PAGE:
Clark Sell
3 min read

Speakers, stop doing these 5 things!

After a decade of Call For Counselors, a few patterns consistently emerge every year. Here are my top 5 and what you should do to level up your game.

Stop these 5 things, and stand out above all the noise.

#1 - Hey Clark, what are people looking to learn?

There is another version of this question; Hey Clark, what do you want me to speak on? I understand why this comes about, but we’re not interested in telling you what to talk about as much as we are about you talking about the thing you’re so passionate about you’re losing sleep over it. THAT Conferenceis a polyglot conference; that means anything related to software development. THATs a lot of stuff.

Rather than ask us what the geeks want, ask the geeks directly. Jump in the slack #sessions channel, drop your ideas, and ask folks to to give you some feedback. These are the folks who would be considering attending your session. You might be surprised at how your ideas evolve.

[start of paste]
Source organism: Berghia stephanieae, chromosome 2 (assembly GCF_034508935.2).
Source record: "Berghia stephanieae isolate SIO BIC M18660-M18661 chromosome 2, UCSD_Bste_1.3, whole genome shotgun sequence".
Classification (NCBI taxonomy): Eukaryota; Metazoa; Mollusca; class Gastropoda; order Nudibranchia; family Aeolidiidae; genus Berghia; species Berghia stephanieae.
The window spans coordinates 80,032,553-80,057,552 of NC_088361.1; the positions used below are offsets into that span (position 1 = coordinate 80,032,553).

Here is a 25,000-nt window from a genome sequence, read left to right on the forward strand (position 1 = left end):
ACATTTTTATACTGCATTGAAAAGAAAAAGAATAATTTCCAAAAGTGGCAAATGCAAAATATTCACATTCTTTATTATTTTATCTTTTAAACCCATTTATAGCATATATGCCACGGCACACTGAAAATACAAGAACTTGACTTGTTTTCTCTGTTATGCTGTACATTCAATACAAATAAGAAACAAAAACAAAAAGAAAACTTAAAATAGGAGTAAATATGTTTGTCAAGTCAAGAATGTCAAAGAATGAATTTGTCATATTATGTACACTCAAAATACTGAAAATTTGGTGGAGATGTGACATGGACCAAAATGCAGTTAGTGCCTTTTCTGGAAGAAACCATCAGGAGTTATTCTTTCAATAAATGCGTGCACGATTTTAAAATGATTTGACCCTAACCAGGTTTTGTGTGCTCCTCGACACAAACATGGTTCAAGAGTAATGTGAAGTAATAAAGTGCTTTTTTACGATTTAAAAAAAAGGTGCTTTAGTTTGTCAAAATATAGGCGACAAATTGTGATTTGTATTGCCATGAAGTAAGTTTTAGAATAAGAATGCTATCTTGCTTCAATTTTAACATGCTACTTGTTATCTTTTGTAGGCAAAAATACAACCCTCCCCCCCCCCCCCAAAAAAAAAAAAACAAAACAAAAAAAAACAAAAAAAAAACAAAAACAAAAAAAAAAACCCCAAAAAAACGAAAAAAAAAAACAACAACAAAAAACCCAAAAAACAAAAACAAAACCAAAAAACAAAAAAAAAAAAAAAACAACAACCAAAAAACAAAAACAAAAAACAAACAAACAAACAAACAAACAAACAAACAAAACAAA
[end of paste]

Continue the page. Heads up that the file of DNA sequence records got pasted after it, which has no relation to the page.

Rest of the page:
#2 - How to get started with buzzword.

Stop hiding your awesome behind the buzzwords. It’s easy to accidently add a dash of buzzword salad to your abstract loosing track of the core value of why geeks should attend. Buzzwords don’t inheritantly give you credibility and your abstract should detail the value of why someone should consider attending.

#3 - I can’t talk about buzzword because I’m not as good as that other geek.

It doesn’t matter who’s claiming they’re the expert in the said buzzword. The reality is we all have unique experiences that can help others. No two products are built the same. One way to get over your imposter syndrom is to seek feedback and mentorship from others.

#4 - The session is either too limited or way too much.

60 minutes is all you have. If your session includes 10 bullet points of topics you want to cover, ask yourself just how much time can you dedicate to each of those items. Are you doing it the justice it deserves? 60 minutes goes fast, and you should use that time to dive in deeper into fewer items.

#5 - Loosing track of your core value.

The tech is the topic that joins everyone together but you’re the star. Don’t loose sight of the value you bring to the community. Your experiences are just as important as the tech itself, maybe even more important. Make sure you’re bringing more than what someone could just find online themselves.


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